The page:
The tuition fees for EUR bachelor students from outside the European Economic Area (EEA) are rising sharply. In many programs, Non-EEA students face tuition increases at a rate much higher than their European classmates. Next year will see Non-EEA tuition in some bachelor programs increase by over 20%, with current students also subject to increases.
New students at the Erasmus School of Economics (ESE) for example, will be paying fees 1600 euro higher than students who enrolled last year. They will now pay 8,500 euro as opposed to the 6,900 euro charged this year. Current ESE students will also face a tuition increase, although they will be paying less than the new students. Ronald de Groot, spokesperson for ESE, advised that a transitional arrangement will be put in place, offering those already enrolled in ESE bachelor programs some reprieve from the 23 percent increase. Instead, their tuition will go up 300 euro to 7,200 euro in the next academic year. Although the faculty is yet to inform the four hundred plus affected students, De Groot has confirmed an official communication will be sent by the faculty at the end of May. At present, only the new rate of 8,500 euro is published on the website.
Students doubt program quality is increasing in line with fees
Whether the sharp rise in tuition for new students can be justified remains unclear for those already enrolled in ESE bachelor programs. Weiqi Dou (23), a second year IBEB student from China, believes the increase is linked to EUR’s position in global university rankings, and that the ‘increasing tuition fee seems a symbol of increasing rank’. Weiqi and fellow IBEB student, Chloe Le (22) from Vietnam, have both expressed doubt that the increase reflects improvement in the educational quality of ESE programs. New students can however, expect to benefit from ‘new facilities and a nicer campus’ according to Weiqi.
Non-EEA students have limited means of seeking employment due to restrictions which accompany their student-visa status here in the Netherlands. For this reason, many rely on support from family in order to finance their studies. Chloe was glad to learn of the proposed arrangement, and believes that it will be warmly recieved by those affected. “This arrangement is better, I could expect the gap to be around 300 euro, and other students would expect the same. My sister works to support my studies in Singapore, and this [7,200 euro] is definitely much better than the 8,500 euro. She will be glad,” Chloe said.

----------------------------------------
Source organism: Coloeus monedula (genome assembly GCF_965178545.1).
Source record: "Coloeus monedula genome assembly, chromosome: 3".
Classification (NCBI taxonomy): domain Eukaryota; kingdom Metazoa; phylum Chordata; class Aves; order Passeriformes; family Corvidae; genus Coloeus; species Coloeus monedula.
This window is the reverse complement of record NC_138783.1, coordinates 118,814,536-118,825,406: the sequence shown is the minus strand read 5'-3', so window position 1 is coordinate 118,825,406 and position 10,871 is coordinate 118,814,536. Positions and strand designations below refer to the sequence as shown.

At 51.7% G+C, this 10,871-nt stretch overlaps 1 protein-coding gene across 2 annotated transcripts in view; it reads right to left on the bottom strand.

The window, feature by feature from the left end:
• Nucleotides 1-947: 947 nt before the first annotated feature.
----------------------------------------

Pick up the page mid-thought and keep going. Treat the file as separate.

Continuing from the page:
According to De Groot, the significant increase in tuition at ESE was based on a market evaluation and the desire to bring tuition fees in line with those charged at the Rotterdam School of Management (RSM). The fees for the International Business Administration (IBA) program offered by RSM will also increase slightly next year (up 3.7 percent). Adri Meijdam, Executive Director of IBA, confirmed that this, and the 100 euro increase the previous year were smaller in order to allow ESE the opportunity ‘to catch up’.
At new rate, students would seek alternatives
Meijdam advised that for some students, lower fees may suggest that a program is of ‘worse-quality’ to those on offer at other universities. Chloe disagrees, explaining that “one of the reasons I chose IBEB was because the fee was lower. If I was starting now I might be looking at other options, 8,500 is quite a lot compared to the 6,900 this year.” Weiqi agrees that the ‘unique high cost-performance, or quality to price ratio’ offered in the Netherlands, and at EUR, make it a good option for international students. “Although now I would consider RSM instead of ESE, since the tuition fee will be the same. RSM provide more internship opportunities, and of course, their ranking is higher,” he added.
From next year, ESE and RSM rates for Non-EEA students will be equal: 8,500 euro per year. However, it is expected that both faculties will again increase their tuition in 2016. According to De Groot and Meijdam, the rates will be based on ‘normal indexation’, and due to the weak euro, will likely increase. In the case of IBA, Meijdam expects this to be at a slightly higher rate than in previous years.
Non-EEA students following the International Bachelor in Psychology will also see their tuition fees go up, although at a much smaller rate of 3.4 percent. Although ESHCC will not increase their Non-EEA fees in the coming year, IBCoM tuition has already risen by 25 percent since 2012: from 5,500 to 6,900 euro this year.
For Dutch students and those from within the EEA, tuition will increase next year by 2.4 percent, from 1,906 to 1,951 euro. HK